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How Much Are Closing Costs, and What Can Be Done to Lower Them?

Monday, November 16, 2020

In the United States, the average cost for closing costs is $4,876. Closing costs amount can vary significantly from state to state, though, which is why many potential homebuyers wonder how much are closing costs for their area.

For example, in Alabama, closing costs are around $2,000, while in New York, they cost homebuyers around $12,000

What do closing costs include, though? 

This guide will further explain what's included in closing costs and how to keep those costs down.

What Are Closing Costs?

Closing costs are the fees that must be paid when a home purchase is finalized. Buyers and sellers both pay closing costs to those who help facilitate their transactions.

Typically, the seller's closing costs include a commission to their real estate agent and ownership transfer fees.

A buyer's cost includes things like:

  • Mortgage insurance
  • Appraisal fees
  • Property taxes
  • Homeowner's insurance

The parties involved in approving, funding, and insuring the sale must be compensated, which is why there are closing costs. Sometimes, buyers negotiate with the seller to cover some of their closing costs. 

Typically, closing costs aren't included within the listed purchase price of the real estate in question. For buyers, closing costs can be added to the mortgage and repaid in installments.

Closing Cost Estimator

A closing costs calculator can help you determine what your costs might be. However, typically, closing costs account for 3% to 5% of a home's closing price.

For a $600,000 home, closing costs at 5% would be $30,000.

How to Lower Closing Costs

Closing costs are inevitable during a home purchase, but there are things you can do to keep costs lower. Let's take a look at some of the things you can do to lower your closing costs during a home purchase.

Shop Around Where You Can 

Take a look at your loan estimate form, which a lender must provide within 3 days of a completed mortgage application. The loan estimate form includes your interest rate, monthly payments, and loan amount. On the next page, there's a section called "services you can shop for."

The vendors listed are your lender's preferred vendors, but that doesn't mean you have to use them. You can shop around to find lower fees for things like a survey, pest inspection, and fees for the title search and settlement agent.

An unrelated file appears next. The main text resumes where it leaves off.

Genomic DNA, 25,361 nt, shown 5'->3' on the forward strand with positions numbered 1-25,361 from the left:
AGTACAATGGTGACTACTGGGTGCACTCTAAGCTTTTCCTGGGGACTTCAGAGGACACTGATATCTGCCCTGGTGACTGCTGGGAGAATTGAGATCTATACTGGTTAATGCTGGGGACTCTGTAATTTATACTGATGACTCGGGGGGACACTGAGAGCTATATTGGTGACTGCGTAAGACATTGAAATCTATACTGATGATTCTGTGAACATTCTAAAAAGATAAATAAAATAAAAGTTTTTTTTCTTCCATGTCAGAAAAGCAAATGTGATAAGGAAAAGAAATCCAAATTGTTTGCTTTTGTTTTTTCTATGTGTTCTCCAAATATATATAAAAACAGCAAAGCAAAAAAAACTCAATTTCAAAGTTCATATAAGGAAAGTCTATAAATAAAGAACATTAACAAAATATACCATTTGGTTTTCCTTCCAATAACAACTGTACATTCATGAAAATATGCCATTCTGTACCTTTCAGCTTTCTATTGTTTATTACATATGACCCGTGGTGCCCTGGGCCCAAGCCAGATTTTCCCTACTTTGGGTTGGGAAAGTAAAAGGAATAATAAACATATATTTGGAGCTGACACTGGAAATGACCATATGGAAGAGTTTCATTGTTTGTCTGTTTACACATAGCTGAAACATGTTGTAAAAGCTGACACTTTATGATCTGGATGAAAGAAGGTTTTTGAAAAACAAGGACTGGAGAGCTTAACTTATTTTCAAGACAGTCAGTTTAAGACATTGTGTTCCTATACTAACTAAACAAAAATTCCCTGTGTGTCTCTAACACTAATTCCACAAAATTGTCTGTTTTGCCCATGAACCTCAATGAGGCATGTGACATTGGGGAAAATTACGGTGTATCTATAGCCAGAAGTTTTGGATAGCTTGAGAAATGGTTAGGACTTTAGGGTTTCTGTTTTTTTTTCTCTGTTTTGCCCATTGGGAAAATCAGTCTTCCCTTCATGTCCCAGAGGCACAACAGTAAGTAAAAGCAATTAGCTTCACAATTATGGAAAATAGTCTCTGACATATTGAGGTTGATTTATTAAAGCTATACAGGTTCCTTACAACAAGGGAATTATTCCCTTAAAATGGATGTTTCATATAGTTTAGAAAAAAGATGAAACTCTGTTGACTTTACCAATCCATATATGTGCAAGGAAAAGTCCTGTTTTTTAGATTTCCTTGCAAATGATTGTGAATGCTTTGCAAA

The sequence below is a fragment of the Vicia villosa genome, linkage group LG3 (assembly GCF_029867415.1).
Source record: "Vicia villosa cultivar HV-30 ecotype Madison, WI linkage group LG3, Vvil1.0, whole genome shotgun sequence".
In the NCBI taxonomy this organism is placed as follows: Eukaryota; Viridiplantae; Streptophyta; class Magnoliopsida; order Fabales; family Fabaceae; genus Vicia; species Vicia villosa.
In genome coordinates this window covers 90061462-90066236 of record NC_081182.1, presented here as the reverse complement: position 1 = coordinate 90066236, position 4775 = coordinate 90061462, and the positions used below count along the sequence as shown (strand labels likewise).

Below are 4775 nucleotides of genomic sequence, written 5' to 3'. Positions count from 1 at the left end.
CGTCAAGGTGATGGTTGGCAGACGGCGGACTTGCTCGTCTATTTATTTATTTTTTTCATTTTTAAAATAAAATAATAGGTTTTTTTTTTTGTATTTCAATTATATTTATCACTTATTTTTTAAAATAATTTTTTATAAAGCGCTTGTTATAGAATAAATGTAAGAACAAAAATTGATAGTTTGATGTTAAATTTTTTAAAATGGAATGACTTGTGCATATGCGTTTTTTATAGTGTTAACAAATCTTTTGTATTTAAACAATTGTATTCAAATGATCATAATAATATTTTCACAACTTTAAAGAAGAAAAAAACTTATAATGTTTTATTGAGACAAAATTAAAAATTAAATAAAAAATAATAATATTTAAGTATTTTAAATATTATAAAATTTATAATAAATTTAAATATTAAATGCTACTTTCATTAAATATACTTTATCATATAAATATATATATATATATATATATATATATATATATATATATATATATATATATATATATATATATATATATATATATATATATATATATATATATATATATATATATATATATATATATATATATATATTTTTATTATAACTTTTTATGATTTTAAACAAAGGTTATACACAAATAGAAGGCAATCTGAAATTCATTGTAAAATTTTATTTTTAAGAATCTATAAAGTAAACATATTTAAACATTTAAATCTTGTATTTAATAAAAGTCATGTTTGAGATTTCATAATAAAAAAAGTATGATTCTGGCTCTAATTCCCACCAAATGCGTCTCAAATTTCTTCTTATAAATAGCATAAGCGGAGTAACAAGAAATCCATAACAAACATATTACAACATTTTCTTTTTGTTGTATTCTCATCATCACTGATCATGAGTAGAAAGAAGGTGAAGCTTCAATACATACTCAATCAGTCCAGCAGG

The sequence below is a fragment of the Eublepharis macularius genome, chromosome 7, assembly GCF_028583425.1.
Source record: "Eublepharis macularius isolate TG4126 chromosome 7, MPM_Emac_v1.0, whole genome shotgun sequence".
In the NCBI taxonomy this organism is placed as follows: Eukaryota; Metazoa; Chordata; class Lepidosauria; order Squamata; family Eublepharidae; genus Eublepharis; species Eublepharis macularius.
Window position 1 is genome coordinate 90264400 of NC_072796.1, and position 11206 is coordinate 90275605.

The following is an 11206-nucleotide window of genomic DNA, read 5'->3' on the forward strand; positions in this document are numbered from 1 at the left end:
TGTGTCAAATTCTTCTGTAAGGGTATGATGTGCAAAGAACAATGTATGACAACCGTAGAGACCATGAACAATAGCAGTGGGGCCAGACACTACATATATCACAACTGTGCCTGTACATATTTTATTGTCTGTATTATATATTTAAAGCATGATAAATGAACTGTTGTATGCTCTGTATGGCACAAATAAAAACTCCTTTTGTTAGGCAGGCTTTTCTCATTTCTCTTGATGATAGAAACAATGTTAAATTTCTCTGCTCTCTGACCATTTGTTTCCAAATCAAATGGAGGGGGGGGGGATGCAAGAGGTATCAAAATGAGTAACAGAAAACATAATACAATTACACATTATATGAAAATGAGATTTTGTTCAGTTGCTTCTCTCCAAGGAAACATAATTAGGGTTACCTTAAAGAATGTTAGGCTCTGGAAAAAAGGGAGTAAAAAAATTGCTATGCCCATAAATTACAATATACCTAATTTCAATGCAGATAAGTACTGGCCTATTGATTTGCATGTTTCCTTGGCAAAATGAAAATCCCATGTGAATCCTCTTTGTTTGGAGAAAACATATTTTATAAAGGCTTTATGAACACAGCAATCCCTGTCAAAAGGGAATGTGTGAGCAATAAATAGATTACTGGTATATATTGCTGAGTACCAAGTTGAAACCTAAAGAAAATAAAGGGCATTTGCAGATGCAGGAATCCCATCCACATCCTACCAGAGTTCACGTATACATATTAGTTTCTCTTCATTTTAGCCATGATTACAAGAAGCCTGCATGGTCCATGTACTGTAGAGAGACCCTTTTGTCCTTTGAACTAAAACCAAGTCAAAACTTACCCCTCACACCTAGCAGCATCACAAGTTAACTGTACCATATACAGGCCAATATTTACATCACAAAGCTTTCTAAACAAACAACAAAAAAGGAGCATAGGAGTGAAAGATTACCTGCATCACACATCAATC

If you can, compare offers from other lenders so that you're not limiting yourself to one offer.

Know Which Fees Can Change

Many homeowners don't know that some fees listed on the loan estimate can be changed, even though others are locked in.

When you choose to use a company recommended by your chosen lender, things like title services and owner's title insurance can't increase by more than 10% upon closing. However, when you opt to use other service providers, closing costs could rise a lot more.

Review your loan estimate carefully.

Look for Grants and Discounts

Many states offer deals for first-time homebuyers and offer assistance for qualified buyers. Look for grants, ask about discounts and rebates, and save as much as you can on your title insurance.

Try to Close Near the End of the Month

Try to close at the end of the month, if you can. If they're as low as you can get them and you still can't afford closing costs, consider folding them into your mortgage with the rest of your loan.

Prepaid interest comes into play when refinancing or buying a home, so closing at the end of the month can help you save on that prepaid interest.

When you take out a new home loan, you'll have to prepay interest accrued from the closing date until the end of the month. You could save anywhere from a few hundred to a thousand dollars when you close closer to the end of the month.

Ask the Seller to Cover Some of the Closing Costs

If you're tight on cash, you can always consider asking the seller to help you pay for some or even all of your closing costs.

It won't be an easy venture if you're buying in a hot seller's market. However, if the seller is anxious to make the transaction, you could easily get some of your costs covered.

If you're unsure, ask your real estate agent for advice as to whether or not you should try and negotiate. It's best to ask for a specific dollar amount so the seller can give you a clear yes or no. Remember that certain loan programs limit how much sellers are permitted to contribute, too. 

If you're unsure, you can always ask your lender if your loan has any listed limitations.

Watch Out for No Closing Cost Mortgage Offers

Some mortgage companies offer no closing cost mortgage loans. If that's the case, make sure there isn't a "catch" to the offer.

Many times, the no cost mortgage is made possible with a higher interest rate for a lender credit. The lender credit gets applied to your closing costs. It can be a good option if you're strapped for funds, but it can cost you more in the long run.

Take a look at your finances and your time frame to determine whether or not it's a good option for your situation.

How Much Are Closing Costs?

How much are closing costs? The answer depends on the home purchase amount and the state in which you live. However, there are many things you can do to lower closing costs as much as possible.

Look for rebates and grants, compare prices between other lenders, and shop around for different vendors.

At the end of the day, if you can't afford your closing costs on top of your down payment, you can always fold it into your existing mortgage.

Are you wondering whether or not to get an enhanced insurance policyReach out with any questions or to get a quote!

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